Being market-driven and customer service

The consumer tech world went crazy this week with the introduction of Apple's iPhone. Alas, AT&T dropped the ball on activation... as most cynics anticipated. It seems everyone including CNN reported on AT&T's problems. Thousands blogged on it including Declan McCullagh who complained:

I spent innumerable hours on hold over the weekend trying to get AT&T to actually activate the iPhone I bought on Friday evening. They finally did on Sunday, after 39 hours elapsed.

In AT&T iPhone activation, he adds:

Synchronoss, the New Jersey-based company that has a contract with AT&T to handle iPhone activations, says it is "extremely pleased" with the way the iPhone activations went.

"Extremely pleased"? Yeesh!

What would a market-driven vendor do?

Step 1: Understand when a problem exists.

Step 2: Acknowledge it.

Step 3: Speak directly to the solution.

What not to do?
Ignore the problem, claim success, and hope it will all go away.

It's not just on big events like this one. What is your company response to small customer issues? Ignore them? Or make it right... as soon as possible?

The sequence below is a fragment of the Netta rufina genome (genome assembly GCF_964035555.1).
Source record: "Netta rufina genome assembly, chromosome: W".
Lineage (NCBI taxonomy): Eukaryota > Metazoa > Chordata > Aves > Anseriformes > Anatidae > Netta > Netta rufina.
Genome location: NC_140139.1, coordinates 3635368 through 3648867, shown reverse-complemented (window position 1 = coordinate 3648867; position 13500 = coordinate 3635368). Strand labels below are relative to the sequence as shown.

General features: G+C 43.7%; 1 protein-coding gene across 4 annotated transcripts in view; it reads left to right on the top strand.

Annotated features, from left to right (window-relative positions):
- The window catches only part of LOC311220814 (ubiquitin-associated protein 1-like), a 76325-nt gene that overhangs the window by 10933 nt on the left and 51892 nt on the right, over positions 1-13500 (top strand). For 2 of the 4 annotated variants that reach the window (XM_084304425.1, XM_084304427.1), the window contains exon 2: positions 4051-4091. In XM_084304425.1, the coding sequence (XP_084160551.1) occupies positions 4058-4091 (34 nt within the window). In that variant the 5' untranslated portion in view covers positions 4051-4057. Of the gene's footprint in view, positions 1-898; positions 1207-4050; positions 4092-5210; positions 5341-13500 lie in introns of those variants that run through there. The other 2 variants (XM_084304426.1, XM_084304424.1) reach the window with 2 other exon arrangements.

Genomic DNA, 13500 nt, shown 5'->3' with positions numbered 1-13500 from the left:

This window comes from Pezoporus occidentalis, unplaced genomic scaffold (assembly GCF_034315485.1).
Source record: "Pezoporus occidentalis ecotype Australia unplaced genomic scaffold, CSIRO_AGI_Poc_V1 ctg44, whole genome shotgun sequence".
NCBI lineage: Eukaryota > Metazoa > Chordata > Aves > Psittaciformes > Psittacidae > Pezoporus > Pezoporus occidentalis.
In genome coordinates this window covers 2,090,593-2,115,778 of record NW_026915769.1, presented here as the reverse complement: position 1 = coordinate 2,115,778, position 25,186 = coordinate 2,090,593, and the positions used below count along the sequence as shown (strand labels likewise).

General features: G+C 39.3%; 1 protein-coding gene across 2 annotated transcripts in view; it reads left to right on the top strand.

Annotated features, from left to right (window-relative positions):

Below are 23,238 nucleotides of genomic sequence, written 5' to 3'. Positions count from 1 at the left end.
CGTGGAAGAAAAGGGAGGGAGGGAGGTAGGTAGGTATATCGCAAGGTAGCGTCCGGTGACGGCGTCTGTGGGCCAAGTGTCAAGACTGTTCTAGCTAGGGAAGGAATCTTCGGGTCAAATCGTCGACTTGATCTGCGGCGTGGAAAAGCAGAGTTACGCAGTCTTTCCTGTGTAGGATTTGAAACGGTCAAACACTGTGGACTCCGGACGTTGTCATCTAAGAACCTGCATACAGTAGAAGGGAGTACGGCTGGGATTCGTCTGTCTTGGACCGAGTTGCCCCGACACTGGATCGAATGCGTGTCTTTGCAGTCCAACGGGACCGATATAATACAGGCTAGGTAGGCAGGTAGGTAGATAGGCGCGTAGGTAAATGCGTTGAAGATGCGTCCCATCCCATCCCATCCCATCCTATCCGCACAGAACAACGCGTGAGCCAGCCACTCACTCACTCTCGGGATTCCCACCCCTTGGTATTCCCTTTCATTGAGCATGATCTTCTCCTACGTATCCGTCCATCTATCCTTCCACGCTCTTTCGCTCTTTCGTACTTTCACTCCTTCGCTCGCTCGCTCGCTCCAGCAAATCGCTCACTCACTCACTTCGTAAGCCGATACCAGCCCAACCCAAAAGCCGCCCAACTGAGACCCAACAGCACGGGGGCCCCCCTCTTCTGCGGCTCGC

Steve Johnson

Steve Johnson

Steve Johnson was a founding instructor at Pragmatic Institute, a role he held for more than 15 years before he left to start Under10 Playbook. In his return to Pragmatic Institute, Steve supports the complete learning path for product teams, ensuring they are fully armed for success. 

Over the course of his career, Steve has helped thousands of companies and tens of thousands of product professionals implement product management processes. He has worked in the high-tech arena since 1981, rising through the ranks from product manager to chief marketing officer. Steve has experience in technical, sales and marketing management positions at companies that specialize in both hardware and software. In addition, he is an author, speaker and advisor on product strategy and product management.

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